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5 Most Heart-Stopping Moments in Penguins History



Marc-Andre Fleury Stops Nicklas Lidstrom Pittsburgh Penguins

The beauty of sports is the unpredictable nature of human competition. There isn’t a script, and neither participant is constrained by “should,” but instead, each is motivated by “could.” The resulting emotion for players and fans can create heart-pounding drama, and sometimes heart-stopping moments on which everything hinges. The Pittsburgh Penguins history is full of those pressurized moments when everyone reached the edge of their seat, gripped their chair tighter, and then exhaled the stress of passion.

Not every heart-stopper is good. At least a pair of the top Penguins heart-stopping moments resulted in a deflating exhale, rather than an exalting roar. For those bad memories, we apologize. For good memories, please enjoy.

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Top 5 Pittsburgh Penguins Heart-stopping Moments

5. Marian Hossa’s fluttering backhand

Oh, what could have been. The young Pittsburgh Penguins arrived. In 2006-07, the Sidney Crosby and Evgeni Malkin-led Penguins made the playoffs in their first attempt. The grizzled veteran Ottawa Senators schooled them and sent the kids home from school in Round One. However, in 2007-08, GM Ray Shero pulled off a last-minute coup to snatch All-Star winger Marian Hossa off the trade market, and the Penguins were on a mission.

The Penguins steamrolled through the Eastern Conference but had a date with the  Detroit Red Wings. Detroit had the purest championship caliber. They had experience and talent. They were physical and skilled. Ten years ago, and six years earlier, many of the same players hoisted their first Stanley Cup.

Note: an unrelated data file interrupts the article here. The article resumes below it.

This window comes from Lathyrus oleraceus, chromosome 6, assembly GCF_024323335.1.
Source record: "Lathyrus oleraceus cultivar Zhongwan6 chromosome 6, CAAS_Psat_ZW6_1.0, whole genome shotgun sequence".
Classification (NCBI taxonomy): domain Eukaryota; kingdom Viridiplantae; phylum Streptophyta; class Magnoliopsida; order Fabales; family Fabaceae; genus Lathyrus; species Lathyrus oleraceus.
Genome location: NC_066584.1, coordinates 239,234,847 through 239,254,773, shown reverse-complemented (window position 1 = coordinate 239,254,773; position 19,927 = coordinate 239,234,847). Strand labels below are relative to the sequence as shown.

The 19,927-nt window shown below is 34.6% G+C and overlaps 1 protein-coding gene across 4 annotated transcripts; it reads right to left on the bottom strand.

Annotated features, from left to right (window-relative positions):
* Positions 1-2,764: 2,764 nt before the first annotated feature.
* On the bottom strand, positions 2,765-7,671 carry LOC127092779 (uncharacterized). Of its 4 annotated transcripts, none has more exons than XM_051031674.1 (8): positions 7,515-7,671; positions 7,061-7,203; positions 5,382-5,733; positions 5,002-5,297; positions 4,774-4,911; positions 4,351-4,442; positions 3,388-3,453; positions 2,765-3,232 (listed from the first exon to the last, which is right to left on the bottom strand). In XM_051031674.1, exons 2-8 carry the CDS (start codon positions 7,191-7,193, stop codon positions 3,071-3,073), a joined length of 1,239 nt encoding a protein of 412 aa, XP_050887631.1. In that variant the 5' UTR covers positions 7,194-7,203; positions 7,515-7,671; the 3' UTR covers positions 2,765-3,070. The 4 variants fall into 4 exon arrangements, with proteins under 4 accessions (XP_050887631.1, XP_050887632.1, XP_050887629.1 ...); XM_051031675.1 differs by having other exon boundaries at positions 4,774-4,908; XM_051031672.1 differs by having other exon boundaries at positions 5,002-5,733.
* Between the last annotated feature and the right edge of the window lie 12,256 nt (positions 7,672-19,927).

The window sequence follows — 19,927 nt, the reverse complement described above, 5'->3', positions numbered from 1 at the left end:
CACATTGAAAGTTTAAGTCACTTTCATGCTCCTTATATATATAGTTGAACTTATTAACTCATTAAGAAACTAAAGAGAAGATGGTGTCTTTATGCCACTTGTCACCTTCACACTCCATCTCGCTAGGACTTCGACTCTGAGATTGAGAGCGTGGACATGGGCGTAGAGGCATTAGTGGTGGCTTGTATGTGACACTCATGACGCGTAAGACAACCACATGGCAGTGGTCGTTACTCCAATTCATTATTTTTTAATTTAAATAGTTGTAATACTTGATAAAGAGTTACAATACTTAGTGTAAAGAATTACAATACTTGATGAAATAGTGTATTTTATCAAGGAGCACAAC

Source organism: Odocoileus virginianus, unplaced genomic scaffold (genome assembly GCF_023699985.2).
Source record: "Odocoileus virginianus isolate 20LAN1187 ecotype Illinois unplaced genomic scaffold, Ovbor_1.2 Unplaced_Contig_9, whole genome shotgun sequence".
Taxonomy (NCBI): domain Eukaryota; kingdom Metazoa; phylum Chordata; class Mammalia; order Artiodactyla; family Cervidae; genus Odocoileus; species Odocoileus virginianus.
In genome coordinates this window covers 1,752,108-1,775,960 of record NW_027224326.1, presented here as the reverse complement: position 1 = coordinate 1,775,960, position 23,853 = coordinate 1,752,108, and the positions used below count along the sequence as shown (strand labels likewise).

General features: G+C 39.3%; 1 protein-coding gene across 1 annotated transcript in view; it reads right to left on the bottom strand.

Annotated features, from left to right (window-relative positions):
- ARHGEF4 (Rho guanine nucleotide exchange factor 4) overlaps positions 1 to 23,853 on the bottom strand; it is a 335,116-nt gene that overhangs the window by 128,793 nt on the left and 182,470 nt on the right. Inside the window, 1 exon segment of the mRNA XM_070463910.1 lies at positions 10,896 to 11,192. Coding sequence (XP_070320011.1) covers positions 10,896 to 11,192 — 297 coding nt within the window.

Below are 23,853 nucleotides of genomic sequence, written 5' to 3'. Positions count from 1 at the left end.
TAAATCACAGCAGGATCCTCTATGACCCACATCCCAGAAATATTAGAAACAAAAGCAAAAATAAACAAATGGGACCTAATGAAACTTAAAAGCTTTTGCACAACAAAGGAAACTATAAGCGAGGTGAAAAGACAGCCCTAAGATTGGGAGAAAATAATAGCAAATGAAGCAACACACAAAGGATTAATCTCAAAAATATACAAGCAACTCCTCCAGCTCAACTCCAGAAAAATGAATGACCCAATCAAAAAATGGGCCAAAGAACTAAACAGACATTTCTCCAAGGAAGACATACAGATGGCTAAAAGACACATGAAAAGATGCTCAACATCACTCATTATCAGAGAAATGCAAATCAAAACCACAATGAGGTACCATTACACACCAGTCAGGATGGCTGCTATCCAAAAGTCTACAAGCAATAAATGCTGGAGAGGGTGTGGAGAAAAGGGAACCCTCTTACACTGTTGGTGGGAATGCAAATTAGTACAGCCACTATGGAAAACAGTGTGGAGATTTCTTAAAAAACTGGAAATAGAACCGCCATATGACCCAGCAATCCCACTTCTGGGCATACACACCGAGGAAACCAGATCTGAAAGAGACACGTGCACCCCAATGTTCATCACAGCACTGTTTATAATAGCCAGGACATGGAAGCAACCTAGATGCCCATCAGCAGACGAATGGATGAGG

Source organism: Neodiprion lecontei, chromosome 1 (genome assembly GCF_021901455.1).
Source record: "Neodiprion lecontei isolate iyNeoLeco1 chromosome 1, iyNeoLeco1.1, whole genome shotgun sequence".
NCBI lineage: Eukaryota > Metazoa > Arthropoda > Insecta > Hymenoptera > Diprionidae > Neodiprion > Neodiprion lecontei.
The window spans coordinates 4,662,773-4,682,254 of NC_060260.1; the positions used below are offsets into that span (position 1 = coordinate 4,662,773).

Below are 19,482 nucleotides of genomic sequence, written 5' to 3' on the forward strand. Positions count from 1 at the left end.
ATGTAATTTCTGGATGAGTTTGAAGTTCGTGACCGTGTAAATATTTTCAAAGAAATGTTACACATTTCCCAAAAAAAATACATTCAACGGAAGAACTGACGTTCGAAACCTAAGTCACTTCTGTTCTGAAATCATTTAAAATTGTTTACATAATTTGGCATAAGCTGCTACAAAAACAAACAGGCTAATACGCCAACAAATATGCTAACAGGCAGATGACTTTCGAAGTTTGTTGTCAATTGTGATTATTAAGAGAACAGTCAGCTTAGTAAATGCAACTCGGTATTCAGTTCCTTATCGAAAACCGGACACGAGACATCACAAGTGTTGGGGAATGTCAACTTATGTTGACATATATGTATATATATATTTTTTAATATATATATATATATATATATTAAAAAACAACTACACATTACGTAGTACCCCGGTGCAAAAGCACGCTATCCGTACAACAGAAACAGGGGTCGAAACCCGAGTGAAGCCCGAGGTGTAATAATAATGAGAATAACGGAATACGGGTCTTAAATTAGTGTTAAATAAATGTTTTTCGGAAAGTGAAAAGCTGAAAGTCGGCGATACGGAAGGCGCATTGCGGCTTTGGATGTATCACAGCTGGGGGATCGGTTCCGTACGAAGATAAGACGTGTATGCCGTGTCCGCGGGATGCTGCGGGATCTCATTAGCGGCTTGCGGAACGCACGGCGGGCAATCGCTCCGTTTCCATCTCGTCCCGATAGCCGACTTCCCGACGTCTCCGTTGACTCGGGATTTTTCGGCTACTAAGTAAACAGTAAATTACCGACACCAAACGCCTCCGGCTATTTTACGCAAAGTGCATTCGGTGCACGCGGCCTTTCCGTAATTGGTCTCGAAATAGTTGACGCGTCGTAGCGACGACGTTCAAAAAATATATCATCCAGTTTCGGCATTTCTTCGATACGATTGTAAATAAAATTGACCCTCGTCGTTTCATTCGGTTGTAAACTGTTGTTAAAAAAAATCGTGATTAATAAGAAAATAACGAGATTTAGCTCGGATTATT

Detroit had a chance to win the Cup in Game 6 in Pittsburgh. Despite heroic efforts from several Penguins and defenseman Brooks Orpik’s seek and destroy mission, Detroit led, 3-1 in the third period, and that is when the Penguins desperation and fury reached its crescendo.

The Penguins mounted a suffocating comeback. They swarmed the puck and Detroit in the final minutes. Hossa scored with 90 seconds remaining, to shrink the gap to one goal. One more goal and the Penguins would force OT and hopefully Game 7 for the Stanley Cup. One. More. Goal.

The Penguins peppered Detroit goalie Chris Osgood with scoring chances and crashed the crease with everything they had. As the final seconds poured off of the Civic Arena scoreboard, the puck was again on Marian Hossa’s stick, just feet from the goal as Osgood was sprawled on the ice. 4…3…2…Hossa’s backhand flew toward the post, end over end…17,132 fans who shook the Civic Arena to its core fell silent….1…the puck fluttered just wide…0…Detroit won.